(Editor’s note: There are comments from Darrin Bernal’s family members in this online article that did not appear in the print edition. Family members spoke to the News-Bulletin during a remembrance on Wednesday, Dec. 8, which happened after our press deadline.)
After more than two years of waiting, and just on the verge of going to trial, three Valencia County families have learned the justice they’ve been anticipating for a triple murder in El Cerro may not happen.
In the early morning hours of April 20, 2019, Darrin Bernal, 40, and Nathan Morrison, 28, both of Belen, and Joseph Santiago, 29, of Albuquerque, were shot and killed at an El Cerro home. Charged in the deaths were, Brandon Dowdy, Robert Wilson and Anthony Williams, who were 18, 19 and 17, respectively, at the time.
According to witnesses, who were at the home on El Cerro Loop for a birthday party, the three teenagers argued with the three older men and were asked to leave the house. They left and returned, armed. Witnesses claim Williams kicked open the front door and fired a shotgun at Bernal, Morrison and Santiago, killing them.
The three teens were charged with three counts of first-degree murder each, but now 13th Judicial District Attorney Barbara Romo says the case “is another example of incorrect or over charging by a prosecutor who is no longer with the office.” Romo was not the district attorney when the charges were filed.
“As we looked at the evidence, getting ready for trial, and after pretrial interviews, it was pretty clear there wasn’t any evidence to support a first-degree murder charge,” Romo said. “There was a strong, credible self defense or defense of others claim (the defense was) going to raise. In New Mexico, it’s our burden to refute that. We have an ethical obligation to not charge or prosecute with insufficient evidence.
“I wish this case had been evaluated properly in the beginning … so this wouldn’t be such a blow after 2 1/2 years.
Jessica Martinez, chief deputy district attorney, said Dowdy and Wilson will have the chance to plead to three counts of conspiracy to commit aggravated assault, and Williams to three counts of voluntary manslaughter.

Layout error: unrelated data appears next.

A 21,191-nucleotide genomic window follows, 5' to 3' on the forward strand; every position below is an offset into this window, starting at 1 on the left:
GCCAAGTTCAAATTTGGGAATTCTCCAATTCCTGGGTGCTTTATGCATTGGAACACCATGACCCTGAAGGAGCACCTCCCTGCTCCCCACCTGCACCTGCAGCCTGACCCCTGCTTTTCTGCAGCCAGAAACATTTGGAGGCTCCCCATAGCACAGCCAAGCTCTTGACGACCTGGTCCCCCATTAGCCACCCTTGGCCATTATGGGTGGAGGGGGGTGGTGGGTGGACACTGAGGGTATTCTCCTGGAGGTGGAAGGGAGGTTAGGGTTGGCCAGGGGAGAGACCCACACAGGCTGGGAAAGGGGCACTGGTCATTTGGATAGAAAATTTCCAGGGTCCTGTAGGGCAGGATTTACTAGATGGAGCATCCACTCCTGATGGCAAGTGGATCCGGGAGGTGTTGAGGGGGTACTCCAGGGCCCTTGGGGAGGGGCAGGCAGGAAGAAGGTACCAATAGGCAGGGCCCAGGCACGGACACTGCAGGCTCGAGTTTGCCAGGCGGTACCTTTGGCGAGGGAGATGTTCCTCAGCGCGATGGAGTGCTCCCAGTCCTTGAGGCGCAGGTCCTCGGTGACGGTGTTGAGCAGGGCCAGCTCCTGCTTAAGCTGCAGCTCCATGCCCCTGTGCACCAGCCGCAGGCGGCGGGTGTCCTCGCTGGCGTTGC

“The two adults will get credit for time served and be on probation for two years,” Martinez said. “They have fulfilled their time and will most likely be released the day of the plea hearing. (Williams), the one who shot, since he is a juvenile, we can only hold him until he is 21.”
The trial for the three defendants was scheduled to begin Monday, Dec. 6. The plea hearing is scheduled for 1:30 p.m., Wednesday, Dec. 15, in front of 13th Judicial District Court Judge Cindy Mercer at the district courthouse in Los Lunas.
Phillip Morrison, father of Nathan, said the word “flabbergasted” doesn’t even come close to how he feels.
“My son and the two other men who were murdered aren’t getting any justice. The DA said there wasn’t enough evidence and admitted to the mistake of charging them wrong,” Morrison said. “It’s just ridiculous.”
The argument that this could be a case of self defense doesn’t sit well with Morrison.
“They went back. That’s premeditated. How in the hell are they coming up with this,” he said. “How much more premeditated does it get to kick in the door and execute three men?”
Morrison said there were burn marks from the shotgun on his son’s shirt.
“It was that close. The first injustice was the murder. The second is justice not being done,” Morrison said. “The system is wrong and this makes the loved ones of these three men sick; it’s pathetic. Our only hope is the judge won’t accept (the plea) and makes them go to trial.”